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10 Powerful Books To Inspire Every Little Girl

10 Powerful Books To Inspire Every Little Girl

Reading to and encouraging children to read is terribly important, though it’s also important that the books they read are empowering and uplifting. When it comes to little girls, it’s particularly helpful to encourage them to believe in themselves and their abilities. The following ten books are fun and absolutely essential for anyone trying to empower young girls.

The Paper Bag Princess by Robert Munsch

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    The Paper Bag Princess humorously chronicles the bravery of a young princess whose fiancé is kidnapped by a dragon. When she tries to save her prince however, he criticizes her unkempt appearance. A witty tale for young girls, this powerful book shows readers to never settle for less than they deserve.

    I Love My Hair by Natasha Anastasia Tarpley

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      I Love My Hair is a powerful story for young girls. A toddler named Keyana complains about her hair one night while her mother gets her ready for bed. Keyana’s mom helps her to understand why her hair is special and why we should celebrate things that set us apart. A beautifully illustrated story to help little girls accept and be proud of their looks.

      Odd Velvet by Mary Whitcomb

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        Odd Velvet centers around a little girl who sticks out like a sore thumb. Velvet’s odd qualities keep her from getting to know people at school and she starts to feel left out. As Velvet gets a chance to show her qualities to her classmates however, they see her for who she really is. A great book that celebrates every little girl’s uniqueness.

        I Like Myself by Karen Beaumont

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          I Like Myself is a powerful book about self acceptance for little girls. Set to rhyming verse, this upbeat story celebrates a little girl who loves who she is. Sure to help little girls appreciate themselves for who they are, I Like Myself is an enjoyable, humorous read.

          Winners Never Quit by Mia Hamm

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            In this fast-paced story from Olympian Mia Hamm, a young girl learns to love playing a sport more than winning or losing. Emphasizing the joy of pursuing what you love, this book is sure to engage young girls. An encouraging and powerful book, Winners Never Quit is perfect reading material for those with little girls.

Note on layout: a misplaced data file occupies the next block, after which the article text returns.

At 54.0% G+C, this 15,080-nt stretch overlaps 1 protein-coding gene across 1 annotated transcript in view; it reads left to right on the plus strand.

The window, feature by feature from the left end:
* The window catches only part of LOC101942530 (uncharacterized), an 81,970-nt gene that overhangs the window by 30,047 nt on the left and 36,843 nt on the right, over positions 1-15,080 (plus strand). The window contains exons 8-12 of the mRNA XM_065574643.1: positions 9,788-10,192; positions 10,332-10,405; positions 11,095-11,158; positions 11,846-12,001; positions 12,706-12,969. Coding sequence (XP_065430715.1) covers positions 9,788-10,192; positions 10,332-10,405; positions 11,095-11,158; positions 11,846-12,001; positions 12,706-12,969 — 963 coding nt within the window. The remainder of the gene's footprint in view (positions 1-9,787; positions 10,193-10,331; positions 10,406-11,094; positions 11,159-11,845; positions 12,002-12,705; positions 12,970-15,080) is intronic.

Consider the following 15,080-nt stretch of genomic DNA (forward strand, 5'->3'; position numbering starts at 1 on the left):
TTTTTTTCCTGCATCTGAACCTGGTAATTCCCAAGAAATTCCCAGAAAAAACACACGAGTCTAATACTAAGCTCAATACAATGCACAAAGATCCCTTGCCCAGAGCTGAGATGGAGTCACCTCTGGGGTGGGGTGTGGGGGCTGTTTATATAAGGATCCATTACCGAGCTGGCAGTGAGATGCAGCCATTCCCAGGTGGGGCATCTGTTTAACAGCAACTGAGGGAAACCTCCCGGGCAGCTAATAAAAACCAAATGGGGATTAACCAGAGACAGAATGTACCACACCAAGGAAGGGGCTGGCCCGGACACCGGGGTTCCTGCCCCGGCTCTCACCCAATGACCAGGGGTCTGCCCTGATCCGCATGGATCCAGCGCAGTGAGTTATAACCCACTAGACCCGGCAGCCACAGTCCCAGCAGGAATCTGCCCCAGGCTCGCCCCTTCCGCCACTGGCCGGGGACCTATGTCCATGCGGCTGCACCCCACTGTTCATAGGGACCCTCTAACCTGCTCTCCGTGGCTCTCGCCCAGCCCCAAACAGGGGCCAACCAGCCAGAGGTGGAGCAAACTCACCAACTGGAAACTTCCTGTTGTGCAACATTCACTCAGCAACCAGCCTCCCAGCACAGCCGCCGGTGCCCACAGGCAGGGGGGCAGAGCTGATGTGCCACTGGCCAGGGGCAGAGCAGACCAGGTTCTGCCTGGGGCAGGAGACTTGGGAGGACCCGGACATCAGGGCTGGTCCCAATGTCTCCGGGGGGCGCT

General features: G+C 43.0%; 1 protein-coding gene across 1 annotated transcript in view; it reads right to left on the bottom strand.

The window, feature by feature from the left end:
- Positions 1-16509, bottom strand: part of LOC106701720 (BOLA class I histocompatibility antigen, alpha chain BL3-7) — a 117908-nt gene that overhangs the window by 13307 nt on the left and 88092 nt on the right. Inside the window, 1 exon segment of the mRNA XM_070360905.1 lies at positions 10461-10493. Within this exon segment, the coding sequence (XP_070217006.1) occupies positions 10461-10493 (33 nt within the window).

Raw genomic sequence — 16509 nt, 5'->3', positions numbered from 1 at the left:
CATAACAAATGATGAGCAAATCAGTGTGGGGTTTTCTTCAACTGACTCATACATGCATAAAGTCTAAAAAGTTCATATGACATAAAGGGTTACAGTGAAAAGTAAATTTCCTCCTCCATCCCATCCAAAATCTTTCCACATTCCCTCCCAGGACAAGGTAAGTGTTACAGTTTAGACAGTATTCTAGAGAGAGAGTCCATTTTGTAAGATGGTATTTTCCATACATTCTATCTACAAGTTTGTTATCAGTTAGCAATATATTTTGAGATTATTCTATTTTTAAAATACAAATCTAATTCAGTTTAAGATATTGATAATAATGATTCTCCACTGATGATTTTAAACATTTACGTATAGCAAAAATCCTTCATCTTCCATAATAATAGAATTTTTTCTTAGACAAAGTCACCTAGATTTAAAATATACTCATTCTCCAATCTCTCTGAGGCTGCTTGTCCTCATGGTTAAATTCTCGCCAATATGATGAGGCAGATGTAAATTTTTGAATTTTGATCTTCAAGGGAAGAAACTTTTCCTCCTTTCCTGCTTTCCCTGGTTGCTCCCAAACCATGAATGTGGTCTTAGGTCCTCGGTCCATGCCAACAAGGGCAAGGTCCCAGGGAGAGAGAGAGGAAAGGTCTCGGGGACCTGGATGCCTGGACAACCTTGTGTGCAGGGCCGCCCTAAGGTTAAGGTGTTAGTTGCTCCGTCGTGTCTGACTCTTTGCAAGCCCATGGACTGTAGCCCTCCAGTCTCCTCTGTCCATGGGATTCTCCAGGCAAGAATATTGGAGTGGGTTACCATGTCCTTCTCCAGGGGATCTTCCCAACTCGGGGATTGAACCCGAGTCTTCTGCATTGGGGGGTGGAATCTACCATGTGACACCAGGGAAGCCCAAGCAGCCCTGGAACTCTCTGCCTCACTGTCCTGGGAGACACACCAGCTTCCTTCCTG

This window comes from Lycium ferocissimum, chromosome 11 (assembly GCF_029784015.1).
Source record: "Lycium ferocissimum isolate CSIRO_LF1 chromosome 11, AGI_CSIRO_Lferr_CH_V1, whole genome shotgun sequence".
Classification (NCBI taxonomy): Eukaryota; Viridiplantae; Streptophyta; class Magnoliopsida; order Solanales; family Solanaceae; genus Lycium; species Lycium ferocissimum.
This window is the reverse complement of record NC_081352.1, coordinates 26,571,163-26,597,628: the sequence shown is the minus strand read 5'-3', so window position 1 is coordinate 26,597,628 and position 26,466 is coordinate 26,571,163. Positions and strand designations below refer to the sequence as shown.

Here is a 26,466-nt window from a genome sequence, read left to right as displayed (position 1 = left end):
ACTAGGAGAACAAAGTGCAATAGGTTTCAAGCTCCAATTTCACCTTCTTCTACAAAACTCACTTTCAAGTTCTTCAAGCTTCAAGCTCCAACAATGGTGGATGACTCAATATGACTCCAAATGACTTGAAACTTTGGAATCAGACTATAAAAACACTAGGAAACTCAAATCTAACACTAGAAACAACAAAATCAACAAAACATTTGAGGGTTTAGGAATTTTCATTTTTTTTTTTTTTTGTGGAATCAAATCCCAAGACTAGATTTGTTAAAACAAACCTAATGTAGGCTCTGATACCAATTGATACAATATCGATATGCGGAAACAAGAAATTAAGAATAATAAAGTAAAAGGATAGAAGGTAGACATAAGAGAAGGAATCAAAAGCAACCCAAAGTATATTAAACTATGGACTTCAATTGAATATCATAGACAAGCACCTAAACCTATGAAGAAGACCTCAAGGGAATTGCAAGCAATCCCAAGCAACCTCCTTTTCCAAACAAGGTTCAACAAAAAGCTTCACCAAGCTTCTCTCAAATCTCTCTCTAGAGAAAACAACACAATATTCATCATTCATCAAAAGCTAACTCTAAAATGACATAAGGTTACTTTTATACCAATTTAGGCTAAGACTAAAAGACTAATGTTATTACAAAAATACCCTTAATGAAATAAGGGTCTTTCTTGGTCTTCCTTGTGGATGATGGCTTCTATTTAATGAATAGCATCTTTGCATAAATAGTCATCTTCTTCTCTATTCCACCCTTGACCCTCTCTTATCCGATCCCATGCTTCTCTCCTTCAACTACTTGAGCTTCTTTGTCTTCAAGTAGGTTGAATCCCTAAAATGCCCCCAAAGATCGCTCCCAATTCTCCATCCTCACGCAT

Black, White, Just Right by Marguerite W. Davol

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              This uplifting tale celebrates a multicultural family whose little girl is “just right.” Inclusive and optimistic, this book helps little girls admire differences in themselves and others. It also encourages girls to look past skin color and see a person based on their personality.

              The Skin You Live In by Micheal Tyler

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                Every young child is celebrated in this nursery rhyme, focusing on the ways skin makes us both different and similar. Ultimately the story highlights the importance of who we are beneath the skin, in a fun, upbeat way.

                Not All Princesses Dress In Pink by Jane Yolen

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                  This lighthearted book celebrates girls across a wide spectrum of interests and hobbies, all with optimistic rhyming text. The book doesn’t follow a particular story, instead opting to celebrate girls’ uniqueness in a free-form fashion.

                  Wilma Unlimited: How Wilma Rudolph Became the World’s Fastest Woman by Kathleen Krull

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                    This gripping story follows the life of Wilma Rudolph, who was expected to never walk again at just five-years-old. Instead of giving up, Wilma not only walked, but became an Olympic hero. An uplifting and supportive story, this book encourages girls to shoot for the stars.

                    Matilda by Roald Dahl

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                      No list of powerful books for girls is complete without this classic book by Roald Dahl. Chronicling the story of a little girl with no one to rely on, Matilda shows little girls to pursue their dreams, even when things look hopeless. An ultimately upbeat and inspiring tale, this book reminds girls they are capable and strong. 

                      Featured photo credit: Dana via flickr.com

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                      Last Updated on December 2, 2018

                      7 Public Speaking Techniques To Help Connect With Your Audience

                      7 Public Speaking Techniques To Help Connect With Your Audience